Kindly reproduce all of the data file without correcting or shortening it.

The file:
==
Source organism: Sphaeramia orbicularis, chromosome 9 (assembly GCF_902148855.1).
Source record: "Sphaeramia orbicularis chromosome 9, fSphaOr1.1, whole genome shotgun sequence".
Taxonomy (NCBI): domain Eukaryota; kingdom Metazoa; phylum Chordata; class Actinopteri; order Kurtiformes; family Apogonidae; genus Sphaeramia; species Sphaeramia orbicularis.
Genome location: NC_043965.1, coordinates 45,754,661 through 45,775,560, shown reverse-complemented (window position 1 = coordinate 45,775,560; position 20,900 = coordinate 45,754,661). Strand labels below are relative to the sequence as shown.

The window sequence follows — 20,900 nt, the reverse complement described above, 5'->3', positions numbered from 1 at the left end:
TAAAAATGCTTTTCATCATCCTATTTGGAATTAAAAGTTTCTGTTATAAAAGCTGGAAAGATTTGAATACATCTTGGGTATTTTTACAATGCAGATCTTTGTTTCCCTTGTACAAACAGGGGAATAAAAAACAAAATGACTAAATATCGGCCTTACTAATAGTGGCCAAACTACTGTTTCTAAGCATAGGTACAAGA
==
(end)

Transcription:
Source organism: Sphaeramia orbicularis, chromosome 9 (assembly GCF_902148855.1).
Source record: "Sphaeramia orbicularis chromosome 9, fSphaOr1.1, whole genome shotgun sequence".
Taxonomy (NCBI): domain Eukaryota; kingdom Metazoa; phylum Chordata; class Actinopteri; order Kurtiformes; family Apogonidae; genus Sphaeramia; species Sphaeramia orbicularis.
Genome location: NC_043965.1, coordinates 45,754,661 through 45,775,560, shown reverse-complemented (window position 1 = coordinate 45,775,560; position 20,900 = coordinate 45,754,661). Strand labels below are relative to the sequence as shown.

The window sequence follows — 20,900 nt, the reverse complement described above, 5'->3', positions numbered from 1 at the left end:
TAAAAATGCTTTTCATCATCCTATTTGGAATTAAAAGTTTCTGTTATAAAAGCTGGAAAGATTTGAATACATCTTGGGTATTTTTACAATGCAGATCTTTGTTTCCCTTGTACAAACAGGGGAATAAAAAACAAAATGACTAAATATCGGCCTTACTAATAGTGGCCAAACTACTGTTTCTAAGCATAGGTACAAGA